Wider current account deficit seen amid strong $ outflow
Lawrence Agcaoili (The Philippine Star) - January 1, 2020 - 12:00am

MANILA, Philippines — The Philippines may incur a wider current account (CA) deficit this year on the back of stronger outflows to support the massive infrastructure program of the Duterte administration, according to economists.

Euben Paracuelles, economist at Nomura Securities Ltd, said the country is likely to incur a current account shortfall equivalent to 3.1 percent of gross domestic product (GDP) this year from the projected 1.8 percent in 2019.

“The upshot is that the current account deficit should widen significantly. For 2020, we forecast a further widening to 3.1 percent, still led by higher investment spending and infrastructure implementation,” he said.

The current account position measures the net transfer of real resources between the domestic economy and the rest of the world. It consists of transactions in goods, services as well as primary and secondary income.

A deficit means, the Philippines spends more foreign exchange than what comes in as foreign direct investments, foreign portfolio investments, remittances, among others.

He said public sector capital expenditures have been a key driver of import demand in the last few years.

Nomura sees remittances from overseas Filipinos increasing by around 3.5 percent, while tourism receipts would remain relatively small.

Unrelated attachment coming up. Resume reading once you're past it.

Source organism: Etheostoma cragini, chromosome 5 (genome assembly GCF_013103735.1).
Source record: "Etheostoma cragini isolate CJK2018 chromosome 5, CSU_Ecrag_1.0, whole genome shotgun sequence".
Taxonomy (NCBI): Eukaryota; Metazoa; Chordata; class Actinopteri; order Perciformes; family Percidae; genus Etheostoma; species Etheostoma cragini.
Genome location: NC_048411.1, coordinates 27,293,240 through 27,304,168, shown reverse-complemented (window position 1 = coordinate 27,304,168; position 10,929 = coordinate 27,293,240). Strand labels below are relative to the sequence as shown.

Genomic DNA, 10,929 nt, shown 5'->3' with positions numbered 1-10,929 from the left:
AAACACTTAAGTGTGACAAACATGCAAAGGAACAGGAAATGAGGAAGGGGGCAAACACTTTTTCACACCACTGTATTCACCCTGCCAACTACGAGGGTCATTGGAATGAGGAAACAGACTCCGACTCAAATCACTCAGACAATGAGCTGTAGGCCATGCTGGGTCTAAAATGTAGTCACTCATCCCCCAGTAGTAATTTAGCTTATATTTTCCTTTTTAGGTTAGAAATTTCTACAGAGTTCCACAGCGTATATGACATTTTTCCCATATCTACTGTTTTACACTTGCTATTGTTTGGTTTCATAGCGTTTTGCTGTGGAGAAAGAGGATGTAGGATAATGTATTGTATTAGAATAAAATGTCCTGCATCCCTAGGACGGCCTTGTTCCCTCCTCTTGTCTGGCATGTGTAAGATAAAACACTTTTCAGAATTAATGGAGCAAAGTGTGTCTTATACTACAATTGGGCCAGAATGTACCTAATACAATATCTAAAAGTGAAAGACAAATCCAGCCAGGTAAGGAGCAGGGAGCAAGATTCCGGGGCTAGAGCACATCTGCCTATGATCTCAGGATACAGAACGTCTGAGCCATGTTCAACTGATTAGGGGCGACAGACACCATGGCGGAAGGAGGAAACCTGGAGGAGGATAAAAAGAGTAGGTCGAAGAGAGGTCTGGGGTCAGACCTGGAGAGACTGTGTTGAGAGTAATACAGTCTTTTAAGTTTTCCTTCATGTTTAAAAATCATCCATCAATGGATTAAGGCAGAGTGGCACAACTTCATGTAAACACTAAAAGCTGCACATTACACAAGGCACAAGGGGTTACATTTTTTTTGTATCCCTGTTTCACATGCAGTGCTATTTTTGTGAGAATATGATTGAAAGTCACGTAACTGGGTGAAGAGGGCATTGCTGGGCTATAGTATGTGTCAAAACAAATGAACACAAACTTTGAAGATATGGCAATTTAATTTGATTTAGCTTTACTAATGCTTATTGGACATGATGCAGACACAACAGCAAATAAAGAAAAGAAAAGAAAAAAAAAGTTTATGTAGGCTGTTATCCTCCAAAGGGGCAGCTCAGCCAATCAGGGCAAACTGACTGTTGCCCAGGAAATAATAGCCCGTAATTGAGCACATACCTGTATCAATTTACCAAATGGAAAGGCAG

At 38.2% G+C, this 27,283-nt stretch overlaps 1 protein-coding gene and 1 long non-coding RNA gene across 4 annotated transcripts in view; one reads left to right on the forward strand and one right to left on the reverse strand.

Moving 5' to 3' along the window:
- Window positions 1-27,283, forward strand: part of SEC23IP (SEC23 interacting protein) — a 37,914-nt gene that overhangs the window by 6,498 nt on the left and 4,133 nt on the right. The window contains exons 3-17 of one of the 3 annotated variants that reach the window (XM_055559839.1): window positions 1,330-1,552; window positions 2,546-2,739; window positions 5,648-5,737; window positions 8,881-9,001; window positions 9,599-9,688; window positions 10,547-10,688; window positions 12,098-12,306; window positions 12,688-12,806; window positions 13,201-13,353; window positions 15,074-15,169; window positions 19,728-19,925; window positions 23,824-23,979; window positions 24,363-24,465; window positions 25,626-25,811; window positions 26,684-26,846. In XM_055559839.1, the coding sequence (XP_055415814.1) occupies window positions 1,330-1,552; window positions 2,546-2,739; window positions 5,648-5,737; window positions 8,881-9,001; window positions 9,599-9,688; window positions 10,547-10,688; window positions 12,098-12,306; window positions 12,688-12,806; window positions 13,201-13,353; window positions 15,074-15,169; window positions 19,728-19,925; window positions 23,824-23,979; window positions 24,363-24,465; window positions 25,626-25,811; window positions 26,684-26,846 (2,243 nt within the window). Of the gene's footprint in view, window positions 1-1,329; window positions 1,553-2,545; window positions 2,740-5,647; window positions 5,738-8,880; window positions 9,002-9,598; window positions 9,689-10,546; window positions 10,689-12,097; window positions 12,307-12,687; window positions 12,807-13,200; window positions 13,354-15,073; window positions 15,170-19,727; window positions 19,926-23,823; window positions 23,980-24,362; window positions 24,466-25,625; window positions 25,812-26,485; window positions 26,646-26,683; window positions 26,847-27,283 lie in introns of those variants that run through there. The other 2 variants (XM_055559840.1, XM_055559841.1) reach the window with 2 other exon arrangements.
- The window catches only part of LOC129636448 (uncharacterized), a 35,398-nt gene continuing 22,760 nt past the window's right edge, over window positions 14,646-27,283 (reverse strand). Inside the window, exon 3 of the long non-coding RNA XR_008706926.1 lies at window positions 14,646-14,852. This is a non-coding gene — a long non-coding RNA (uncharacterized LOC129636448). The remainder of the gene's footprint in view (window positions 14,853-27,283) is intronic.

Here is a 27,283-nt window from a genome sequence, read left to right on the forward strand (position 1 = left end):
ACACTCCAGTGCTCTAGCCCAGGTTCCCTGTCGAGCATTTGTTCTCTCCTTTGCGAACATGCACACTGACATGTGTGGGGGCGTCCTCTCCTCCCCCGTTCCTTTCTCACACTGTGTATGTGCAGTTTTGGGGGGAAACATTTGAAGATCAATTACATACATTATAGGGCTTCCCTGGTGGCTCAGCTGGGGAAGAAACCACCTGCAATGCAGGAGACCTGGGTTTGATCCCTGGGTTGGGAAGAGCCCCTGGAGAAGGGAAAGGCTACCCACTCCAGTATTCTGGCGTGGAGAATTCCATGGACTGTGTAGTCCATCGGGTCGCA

The IT & Business Process Association, the largest industry grouping in the country, has made a sharp downward revision in its outlook for revenue growth for the business process outsourcing sector (BPO) to a range of 3.5 to 7.5 percent from the original target of nine percent over 2019 to 2022.

Paracuelles said foreign direct investments (FDIs) would recover this year after falling to $6.8 billion in 2019 from $9.8 billion in 2018 due to the mid-term elections.

“That said, we think a pickup in FDI inflows, which may also be constrained by slower growth in China and uncertain external conditions, is likely to be unable to keep up with the sharp widening in the current account deficit that we expect, suggesting the basic balance is unlikely to improve,” he said.

Paracuelles said the Bangko Sentral ng Pilipinas (BSP) would continue to allow the peso to adjust accordingly by not implementing counter measures.

“But because the current account deficit widening is investment-led, we think the authorities are unlikely to be worried,” Paracuelles said.

Vaninder Singh, economist at Deutsche Bank, said the current account deficit of the Philippines would further widen to about 3.2 percent of GDP in 2020 and three percent of GDP In 2021 from about 1.9 percent of GDP in 2019.

“We expect the full-year current account deficit to widen past three percent of GDP from around two percent in 2019. Given the FDI flow dynamics, we expect a basic balance of payments deficit to open up in H2 2020, with attendant peso weakness,” Singh said.

He said infrastructure spending programmed for 2020 would increase to about 4.9 percent of GDP from 4.3 percent in 2019.

The BSP expects the country to book a wider current account deficit of 2.1 percent of GDP this year from about 1.5 percent of GDP in 2019.

The central bank sees imports growth rebounding to eight percent this year after slowing to two percent last year, while exports growth is expected to pick up to four percent from one percent.

On the other hand, the increase in the earnings of the business process outsourcing (BPO) sector is expected to remain steady at five percent, tourism receipts at 12 percent, and cash remittances at three percent in 2020.

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